2. Ego


Consciousness is irreducibly subjective.


The personal experience that we refer to as life is predicated on how our individual construction is manifested.


That is Homo Sapiens’ greatest achievement but also his greatest weakness.


Since the establishment of our species as the dominant force on our planet, we are on an omnipresent struggle to reconcile individualism with collectiveness.


This struggle has led to innumerable fights, wars, and atrocities. However, it has also led to innumerable lessons that if augmented can lead to the reengineering of the way we coexist.


And this is the state of affairs we find ourselves in the present day.


In my experience, the closest I have come in achieving the perfect balance between individuality and togetherness is when I realized that the idea of self is an illusion from a neuroanatomical perspective.

Sam Harris in one of his interviews has stated:

“The sense of being a subject, a locus of consciousness inside the head is an illusion. It makes no neuroanatomical sense. There’s no place in the brain for your ego to be hiding. We know that everything you experience – your conscious emotions and thoughts and moods and the impulses that initiate behavior – all of these things are delivered by a myriad of different processes in the brain that are spread out over the whole of the brain. They can be independently erupted. We have a changing system. We are a process and there’s not one unitary self that’s carried through from one moment to the next unchanging.”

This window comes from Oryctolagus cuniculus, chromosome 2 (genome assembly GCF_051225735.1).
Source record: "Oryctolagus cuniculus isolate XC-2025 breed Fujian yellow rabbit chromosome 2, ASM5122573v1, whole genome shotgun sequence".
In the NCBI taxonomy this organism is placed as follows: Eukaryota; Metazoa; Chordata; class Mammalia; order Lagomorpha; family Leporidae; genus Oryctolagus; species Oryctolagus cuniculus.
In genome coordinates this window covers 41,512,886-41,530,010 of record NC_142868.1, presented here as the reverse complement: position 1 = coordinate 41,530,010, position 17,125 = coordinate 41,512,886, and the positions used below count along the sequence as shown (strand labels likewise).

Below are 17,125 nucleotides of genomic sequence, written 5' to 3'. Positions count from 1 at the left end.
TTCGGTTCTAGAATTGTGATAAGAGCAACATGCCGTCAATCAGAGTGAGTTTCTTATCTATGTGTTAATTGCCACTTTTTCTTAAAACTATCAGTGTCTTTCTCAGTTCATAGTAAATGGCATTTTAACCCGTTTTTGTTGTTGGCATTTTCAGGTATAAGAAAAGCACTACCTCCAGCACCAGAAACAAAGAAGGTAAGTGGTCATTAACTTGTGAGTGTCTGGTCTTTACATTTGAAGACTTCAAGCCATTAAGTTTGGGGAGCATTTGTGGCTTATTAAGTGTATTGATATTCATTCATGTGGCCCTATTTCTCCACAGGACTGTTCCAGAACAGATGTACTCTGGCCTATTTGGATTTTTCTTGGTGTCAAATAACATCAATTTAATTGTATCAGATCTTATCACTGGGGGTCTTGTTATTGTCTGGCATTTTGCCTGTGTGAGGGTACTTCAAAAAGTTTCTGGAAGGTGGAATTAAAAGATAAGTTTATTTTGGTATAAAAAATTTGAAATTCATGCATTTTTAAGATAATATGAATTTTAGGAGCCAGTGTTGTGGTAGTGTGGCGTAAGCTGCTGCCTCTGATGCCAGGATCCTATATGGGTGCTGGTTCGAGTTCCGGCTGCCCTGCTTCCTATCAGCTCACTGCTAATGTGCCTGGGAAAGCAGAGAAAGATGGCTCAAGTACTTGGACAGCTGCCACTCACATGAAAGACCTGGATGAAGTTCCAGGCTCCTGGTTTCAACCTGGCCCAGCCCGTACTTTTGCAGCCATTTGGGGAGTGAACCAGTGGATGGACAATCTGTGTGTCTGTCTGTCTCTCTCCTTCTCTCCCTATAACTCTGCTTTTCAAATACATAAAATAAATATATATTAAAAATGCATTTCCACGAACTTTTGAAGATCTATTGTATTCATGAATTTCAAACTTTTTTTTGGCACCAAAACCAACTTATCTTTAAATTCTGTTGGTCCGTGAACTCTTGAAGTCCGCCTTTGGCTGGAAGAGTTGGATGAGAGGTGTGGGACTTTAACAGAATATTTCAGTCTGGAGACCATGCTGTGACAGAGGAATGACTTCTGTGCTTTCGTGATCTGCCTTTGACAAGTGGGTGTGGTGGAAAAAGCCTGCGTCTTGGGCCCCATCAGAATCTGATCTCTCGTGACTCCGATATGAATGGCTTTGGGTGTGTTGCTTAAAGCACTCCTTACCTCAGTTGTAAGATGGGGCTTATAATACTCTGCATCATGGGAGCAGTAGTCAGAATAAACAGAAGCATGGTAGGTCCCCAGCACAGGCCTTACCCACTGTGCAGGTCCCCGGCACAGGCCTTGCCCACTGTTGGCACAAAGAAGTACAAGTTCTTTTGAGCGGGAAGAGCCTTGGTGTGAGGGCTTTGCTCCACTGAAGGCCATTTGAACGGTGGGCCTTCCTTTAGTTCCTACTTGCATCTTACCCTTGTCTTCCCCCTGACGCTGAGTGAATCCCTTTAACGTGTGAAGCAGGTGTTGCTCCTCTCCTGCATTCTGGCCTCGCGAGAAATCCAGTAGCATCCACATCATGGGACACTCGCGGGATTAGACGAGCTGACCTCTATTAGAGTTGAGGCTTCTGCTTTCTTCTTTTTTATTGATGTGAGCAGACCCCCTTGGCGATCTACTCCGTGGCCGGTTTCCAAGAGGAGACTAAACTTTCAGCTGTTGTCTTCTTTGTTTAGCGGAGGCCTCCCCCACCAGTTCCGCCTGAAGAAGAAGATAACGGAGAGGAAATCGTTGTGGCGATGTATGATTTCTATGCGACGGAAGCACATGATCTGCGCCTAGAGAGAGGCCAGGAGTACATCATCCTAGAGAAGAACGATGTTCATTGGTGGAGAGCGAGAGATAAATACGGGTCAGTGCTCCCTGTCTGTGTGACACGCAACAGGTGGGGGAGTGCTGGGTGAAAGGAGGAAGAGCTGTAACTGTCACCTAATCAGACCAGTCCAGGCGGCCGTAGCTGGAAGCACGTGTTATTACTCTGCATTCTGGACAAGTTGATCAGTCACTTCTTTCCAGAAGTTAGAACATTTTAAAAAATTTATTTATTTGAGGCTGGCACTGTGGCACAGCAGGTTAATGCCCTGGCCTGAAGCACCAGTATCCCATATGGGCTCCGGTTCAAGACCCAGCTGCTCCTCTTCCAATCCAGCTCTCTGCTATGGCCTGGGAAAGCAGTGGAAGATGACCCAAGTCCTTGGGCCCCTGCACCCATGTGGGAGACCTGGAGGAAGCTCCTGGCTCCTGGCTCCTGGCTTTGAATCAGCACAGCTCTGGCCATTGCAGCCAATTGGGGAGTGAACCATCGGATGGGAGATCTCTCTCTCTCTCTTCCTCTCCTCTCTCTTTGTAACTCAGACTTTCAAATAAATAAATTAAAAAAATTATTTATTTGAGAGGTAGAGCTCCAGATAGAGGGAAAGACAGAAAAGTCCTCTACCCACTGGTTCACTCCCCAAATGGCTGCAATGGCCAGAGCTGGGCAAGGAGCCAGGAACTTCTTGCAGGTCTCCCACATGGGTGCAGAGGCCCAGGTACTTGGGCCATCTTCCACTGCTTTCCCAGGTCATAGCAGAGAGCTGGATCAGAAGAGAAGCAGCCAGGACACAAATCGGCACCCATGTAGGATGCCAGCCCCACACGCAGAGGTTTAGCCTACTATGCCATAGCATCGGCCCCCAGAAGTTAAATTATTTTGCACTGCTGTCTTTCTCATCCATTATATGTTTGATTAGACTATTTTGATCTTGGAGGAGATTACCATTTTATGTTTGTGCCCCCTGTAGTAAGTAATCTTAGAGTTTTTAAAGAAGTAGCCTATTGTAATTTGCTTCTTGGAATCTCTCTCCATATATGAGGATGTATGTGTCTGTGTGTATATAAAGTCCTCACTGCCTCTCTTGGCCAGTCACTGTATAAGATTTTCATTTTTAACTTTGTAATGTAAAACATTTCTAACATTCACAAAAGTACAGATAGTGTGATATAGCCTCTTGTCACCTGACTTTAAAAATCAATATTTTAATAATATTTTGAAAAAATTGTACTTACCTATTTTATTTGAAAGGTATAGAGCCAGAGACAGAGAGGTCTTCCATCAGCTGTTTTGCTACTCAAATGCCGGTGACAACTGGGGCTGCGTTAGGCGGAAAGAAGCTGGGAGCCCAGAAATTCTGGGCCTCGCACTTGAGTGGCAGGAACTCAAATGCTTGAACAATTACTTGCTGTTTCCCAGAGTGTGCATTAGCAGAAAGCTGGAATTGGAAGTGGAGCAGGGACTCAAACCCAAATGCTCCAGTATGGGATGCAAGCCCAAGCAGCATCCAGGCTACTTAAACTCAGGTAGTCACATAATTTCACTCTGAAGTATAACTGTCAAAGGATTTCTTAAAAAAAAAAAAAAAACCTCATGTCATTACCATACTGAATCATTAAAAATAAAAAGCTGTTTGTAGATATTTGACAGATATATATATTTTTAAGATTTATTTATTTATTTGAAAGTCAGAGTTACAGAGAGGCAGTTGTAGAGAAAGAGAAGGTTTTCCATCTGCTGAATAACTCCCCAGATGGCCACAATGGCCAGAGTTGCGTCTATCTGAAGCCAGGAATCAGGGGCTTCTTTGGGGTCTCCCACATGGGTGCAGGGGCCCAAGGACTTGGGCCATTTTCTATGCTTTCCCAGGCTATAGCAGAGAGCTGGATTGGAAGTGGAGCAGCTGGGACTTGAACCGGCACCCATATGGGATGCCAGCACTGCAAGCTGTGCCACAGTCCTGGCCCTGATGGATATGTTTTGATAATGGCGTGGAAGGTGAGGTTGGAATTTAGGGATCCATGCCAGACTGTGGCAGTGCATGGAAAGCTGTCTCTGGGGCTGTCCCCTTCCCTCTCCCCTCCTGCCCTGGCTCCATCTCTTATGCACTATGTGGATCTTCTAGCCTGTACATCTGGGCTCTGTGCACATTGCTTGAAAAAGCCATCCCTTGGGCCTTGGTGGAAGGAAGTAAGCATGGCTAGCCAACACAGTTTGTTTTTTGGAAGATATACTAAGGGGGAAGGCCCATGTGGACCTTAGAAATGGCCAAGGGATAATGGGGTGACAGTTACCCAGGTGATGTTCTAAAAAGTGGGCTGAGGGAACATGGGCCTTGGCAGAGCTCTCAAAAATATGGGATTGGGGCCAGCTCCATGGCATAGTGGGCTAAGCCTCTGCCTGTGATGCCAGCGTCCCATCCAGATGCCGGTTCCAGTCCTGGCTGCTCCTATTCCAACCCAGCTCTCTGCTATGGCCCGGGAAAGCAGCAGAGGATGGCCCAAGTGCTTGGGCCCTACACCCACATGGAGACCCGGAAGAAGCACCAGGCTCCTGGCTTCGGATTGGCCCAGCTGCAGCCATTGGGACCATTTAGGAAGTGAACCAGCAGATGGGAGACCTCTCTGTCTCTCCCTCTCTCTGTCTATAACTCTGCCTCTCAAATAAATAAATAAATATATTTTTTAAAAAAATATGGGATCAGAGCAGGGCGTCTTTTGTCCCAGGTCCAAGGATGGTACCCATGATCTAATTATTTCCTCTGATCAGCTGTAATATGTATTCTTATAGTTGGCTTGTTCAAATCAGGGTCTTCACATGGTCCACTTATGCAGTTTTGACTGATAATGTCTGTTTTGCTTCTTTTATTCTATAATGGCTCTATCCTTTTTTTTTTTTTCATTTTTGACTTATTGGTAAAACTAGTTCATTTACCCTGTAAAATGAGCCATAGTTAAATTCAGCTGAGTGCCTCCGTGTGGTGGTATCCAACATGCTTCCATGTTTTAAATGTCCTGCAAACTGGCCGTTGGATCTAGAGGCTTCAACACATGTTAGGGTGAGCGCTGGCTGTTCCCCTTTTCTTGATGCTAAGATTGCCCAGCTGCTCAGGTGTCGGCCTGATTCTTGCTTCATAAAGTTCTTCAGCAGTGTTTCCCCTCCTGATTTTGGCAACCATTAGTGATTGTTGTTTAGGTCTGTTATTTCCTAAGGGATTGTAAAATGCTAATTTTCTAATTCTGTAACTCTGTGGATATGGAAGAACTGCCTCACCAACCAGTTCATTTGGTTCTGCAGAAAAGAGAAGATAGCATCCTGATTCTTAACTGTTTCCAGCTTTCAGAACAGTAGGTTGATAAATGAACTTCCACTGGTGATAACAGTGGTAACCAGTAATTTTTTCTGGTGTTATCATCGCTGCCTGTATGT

This profound statement can have a galvanic but also catalyzing effect on the way one perceives the idea of ego and self.


Because when you understand that self can be transcended and self-experience can evolve to a more holistic understanding of external phenomena, then the way you approach and manage others changes too.


3. Psychological Safety & Empathy


In an article published back in February 2016, the New York Times approached a very interesting topic: Google’s quest to build the perfect team.


Based on a research conducted within Google that aimed to identify the key to successful team building, the major finding was that a combination of ‘‘conversational turn-taking’’ and ‘‘average social sensitivity’’ is what helps a team stay strong.


Conversational turn talking refers to the ability of the team to allow each of the members to express their opinion about a topic.


Average social sensitivity refers to how easily it is for members of a team to intuit how others felt based on their tone of voice, their expressions, and other nonverbal cues.


The combination of these two strategies fosters what could be colloquially defined as effective interpersonal risk-taking – that is the ability of individuals within the group to take risks while knowing that they have the support of the rest of the group.


That should come as no surprise. I remember that since I was a kid the major concern I had to face was how to take risks and knowing that I can have my family to back me up. Whenever I wasn’t assured that my actions would be supported, my confidence dropped and my overall emotional state suffered in return.


This clearly meets common ground with the argument about the feeling of belonging we all want to experience within social groups in modern society. It is unquestionably connected to the fear of ostracism and its symptoms can affect all levels of our relationships.


Ergo, when it comes to strategic people management, being able to evoke psychological safety by making others feel included becomes paramount.


Additionally, the idea of empathy should be unambiguous when trying to exercise it.


The key to effective empathy is to illuminate that you are there to support feelings. That is to showcase your ability to step into the other person’s shoes and understand their emotional world.